Students, faculty, alumni show off their research at Georgia Gwinnett College STaRS event
Research was on full display at Georgia Gwinnett College (GGC) last week at the college’s Science, Technology and Research Symposium (STaRS). The signature initiative, held annually for the past 13 years, was moved online briefly in 2020 and 2021 because of the global pandemic, but the in-person event came back in full force with more than 80 exhibits featuring sleek posters, unusual artifacts and interactive activities.
Dr. Charles Pibel, associate dean and associate professor of chemistry and biochemistry in GGC’s School of Science and Technology, said the event allows budding scientists to present their work in a familiar environment.
“They are presenting science as a scientist,” he explained. “It’s a very important skill that students need to learn and communicate to their peers and the public. Even if they are not going to be a scientist, the event helps students practice communication and answer questions on a topic on which they have expertise.”
Pibel said that the event helps student researchers as they go on to present at research conferences and meetings. The hope is that after they’ve practiced presenting their work, they will be able to communicate effectively about complicated topics with prospective graduate mentors and eventually, prospective employers.
“They can talk about real science they did while they were in college and present the results and demonstrate their proficiency to scientific and non-scientific audiences,” he said.
Alexander Merryman, 19, of Lawrenceville is a biochemistry major who graduated last year from the Gwinnett School of Math, Science and Technology. Someday, Merryman hopes to be a surgeon, but currently, he’s spending his freshman year at GGC researching ways to analyze the elemental composition of different materials using a more cost-effective process. Merryman explained that similar to each person’s unique fingerprint, each element has its own wavelength or spectrum. Scientists use a spectrometer to identify and analyze those elements, but commercial spectrometers can cost upwards of $40,000 to purchase.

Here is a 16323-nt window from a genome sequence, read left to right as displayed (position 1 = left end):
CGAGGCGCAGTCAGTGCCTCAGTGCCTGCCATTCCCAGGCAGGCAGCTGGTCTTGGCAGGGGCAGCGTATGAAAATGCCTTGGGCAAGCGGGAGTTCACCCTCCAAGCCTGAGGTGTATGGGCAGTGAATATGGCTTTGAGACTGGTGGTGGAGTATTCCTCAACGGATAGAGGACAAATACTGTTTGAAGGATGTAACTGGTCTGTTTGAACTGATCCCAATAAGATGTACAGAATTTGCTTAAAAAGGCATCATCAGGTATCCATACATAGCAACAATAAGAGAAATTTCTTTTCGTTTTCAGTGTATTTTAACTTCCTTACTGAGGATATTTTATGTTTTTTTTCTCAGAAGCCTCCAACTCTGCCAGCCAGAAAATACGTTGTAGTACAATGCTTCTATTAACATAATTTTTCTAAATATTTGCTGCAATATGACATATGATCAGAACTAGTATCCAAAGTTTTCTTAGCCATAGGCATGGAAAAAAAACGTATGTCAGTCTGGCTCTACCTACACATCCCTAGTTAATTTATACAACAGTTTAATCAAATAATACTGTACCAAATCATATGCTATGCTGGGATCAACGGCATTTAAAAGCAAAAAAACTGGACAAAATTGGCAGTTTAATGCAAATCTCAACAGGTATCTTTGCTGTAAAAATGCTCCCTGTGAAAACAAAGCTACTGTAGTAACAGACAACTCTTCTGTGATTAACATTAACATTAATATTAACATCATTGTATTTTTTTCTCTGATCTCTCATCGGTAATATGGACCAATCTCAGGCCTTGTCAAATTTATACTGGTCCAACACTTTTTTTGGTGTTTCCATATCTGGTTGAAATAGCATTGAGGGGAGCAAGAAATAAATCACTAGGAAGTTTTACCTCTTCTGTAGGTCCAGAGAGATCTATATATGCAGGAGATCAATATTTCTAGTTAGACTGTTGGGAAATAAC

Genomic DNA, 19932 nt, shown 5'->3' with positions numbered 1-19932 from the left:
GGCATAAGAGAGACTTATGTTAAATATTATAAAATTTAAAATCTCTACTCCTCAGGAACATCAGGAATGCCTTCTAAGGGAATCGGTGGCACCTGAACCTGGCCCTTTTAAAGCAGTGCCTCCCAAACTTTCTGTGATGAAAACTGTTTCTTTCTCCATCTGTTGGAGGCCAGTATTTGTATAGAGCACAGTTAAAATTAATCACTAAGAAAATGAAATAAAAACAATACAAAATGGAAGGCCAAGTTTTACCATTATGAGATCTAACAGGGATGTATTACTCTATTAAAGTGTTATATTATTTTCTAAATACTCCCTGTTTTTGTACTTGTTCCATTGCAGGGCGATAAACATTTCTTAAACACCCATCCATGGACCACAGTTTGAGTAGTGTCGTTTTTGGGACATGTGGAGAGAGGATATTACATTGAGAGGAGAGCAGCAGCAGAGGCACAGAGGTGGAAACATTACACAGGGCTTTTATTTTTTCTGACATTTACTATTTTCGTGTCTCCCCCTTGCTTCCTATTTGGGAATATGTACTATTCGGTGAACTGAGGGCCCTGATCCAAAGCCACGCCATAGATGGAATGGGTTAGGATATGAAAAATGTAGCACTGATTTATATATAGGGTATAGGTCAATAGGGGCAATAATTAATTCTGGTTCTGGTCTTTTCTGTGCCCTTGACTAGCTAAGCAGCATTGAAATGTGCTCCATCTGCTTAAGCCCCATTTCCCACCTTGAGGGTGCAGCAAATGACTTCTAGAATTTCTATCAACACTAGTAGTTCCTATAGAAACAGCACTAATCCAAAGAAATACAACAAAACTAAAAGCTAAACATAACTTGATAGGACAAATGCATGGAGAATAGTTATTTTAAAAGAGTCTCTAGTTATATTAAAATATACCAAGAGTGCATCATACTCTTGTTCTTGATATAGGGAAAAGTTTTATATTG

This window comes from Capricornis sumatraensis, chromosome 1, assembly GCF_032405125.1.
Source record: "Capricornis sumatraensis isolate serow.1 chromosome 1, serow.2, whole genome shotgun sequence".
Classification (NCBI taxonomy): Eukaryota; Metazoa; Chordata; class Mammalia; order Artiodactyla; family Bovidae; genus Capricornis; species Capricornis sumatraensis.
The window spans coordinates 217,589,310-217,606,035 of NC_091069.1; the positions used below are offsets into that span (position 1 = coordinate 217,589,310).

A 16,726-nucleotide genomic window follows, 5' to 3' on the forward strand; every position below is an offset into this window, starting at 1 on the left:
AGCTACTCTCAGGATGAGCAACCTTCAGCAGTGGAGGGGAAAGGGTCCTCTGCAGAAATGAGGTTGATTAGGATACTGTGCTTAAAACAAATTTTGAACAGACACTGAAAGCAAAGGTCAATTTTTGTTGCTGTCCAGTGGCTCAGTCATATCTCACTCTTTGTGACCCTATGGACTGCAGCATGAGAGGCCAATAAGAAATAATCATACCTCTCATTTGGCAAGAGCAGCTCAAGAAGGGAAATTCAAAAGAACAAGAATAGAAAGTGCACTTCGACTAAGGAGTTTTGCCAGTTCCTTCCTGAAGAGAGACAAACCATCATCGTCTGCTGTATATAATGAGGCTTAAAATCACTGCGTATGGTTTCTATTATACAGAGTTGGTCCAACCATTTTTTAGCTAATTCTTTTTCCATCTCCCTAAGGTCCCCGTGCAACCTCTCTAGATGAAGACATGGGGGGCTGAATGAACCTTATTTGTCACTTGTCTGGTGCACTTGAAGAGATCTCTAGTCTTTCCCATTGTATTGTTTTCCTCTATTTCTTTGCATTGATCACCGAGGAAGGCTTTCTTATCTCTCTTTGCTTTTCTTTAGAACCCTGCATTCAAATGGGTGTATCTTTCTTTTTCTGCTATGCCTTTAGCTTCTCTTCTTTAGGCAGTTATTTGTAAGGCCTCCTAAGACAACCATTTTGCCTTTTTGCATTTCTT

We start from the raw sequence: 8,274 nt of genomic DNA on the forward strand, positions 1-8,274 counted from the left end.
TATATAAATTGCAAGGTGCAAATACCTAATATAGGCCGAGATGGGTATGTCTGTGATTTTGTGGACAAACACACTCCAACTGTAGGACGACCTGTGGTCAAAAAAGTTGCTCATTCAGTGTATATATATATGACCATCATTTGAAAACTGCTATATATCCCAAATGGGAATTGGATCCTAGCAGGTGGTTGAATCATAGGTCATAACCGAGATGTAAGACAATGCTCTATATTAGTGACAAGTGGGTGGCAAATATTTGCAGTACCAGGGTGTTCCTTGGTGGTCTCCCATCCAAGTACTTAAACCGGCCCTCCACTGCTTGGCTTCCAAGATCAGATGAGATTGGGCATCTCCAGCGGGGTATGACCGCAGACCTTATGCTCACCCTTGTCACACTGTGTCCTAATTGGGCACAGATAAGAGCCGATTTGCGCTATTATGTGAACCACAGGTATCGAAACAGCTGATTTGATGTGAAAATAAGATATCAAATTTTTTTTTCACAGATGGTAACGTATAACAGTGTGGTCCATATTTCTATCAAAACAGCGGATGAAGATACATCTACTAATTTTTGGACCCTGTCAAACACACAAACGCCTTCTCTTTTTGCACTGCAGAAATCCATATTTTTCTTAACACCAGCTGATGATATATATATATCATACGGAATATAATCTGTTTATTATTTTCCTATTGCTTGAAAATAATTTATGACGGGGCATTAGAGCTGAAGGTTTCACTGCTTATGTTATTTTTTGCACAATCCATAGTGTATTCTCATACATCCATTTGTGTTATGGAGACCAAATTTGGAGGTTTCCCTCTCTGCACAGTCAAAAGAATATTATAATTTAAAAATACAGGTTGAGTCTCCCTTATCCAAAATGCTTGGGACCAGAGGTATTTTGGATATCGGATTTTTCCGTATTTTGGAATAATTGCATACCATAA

So Merryman built his own spectrometer in GGC’s Optics, Photonics and Laser Laboratory using an inexpensive tattoo removal laser, which, when combined with a less expensive pocket spectrometer, essentially achieves the same result.
“Using a cosmetic pulsed laser, you can just order off of Amazon, it costs a lot less with fewer resources involved,” he said. “We were able to use engineering, physics and chemistry to make our own system.”
Joining students were faculty, who highlighted their research collaborations during the event. Dr. Ajay Mallia has worked with student Joel Suazo as part of the American Chemical Society’s SEED project when Suazo was a senior at Grayson High School in Gwinnett County. Now a biochemistry student at GGC, Suazo is continuing to research with Mallia. The pair is studying thixotropic 'self-healing' soft gel materials, which Mallia said can potentially be used in pharmaceutical materials and drug delivery vehicles.
Mallia said along with helping students communicate about their research, the STaRS event helps faculty to identify future research collaborations within and beyond the college.
“This is a great venue to present the importance of research to students, administrators and external partners.”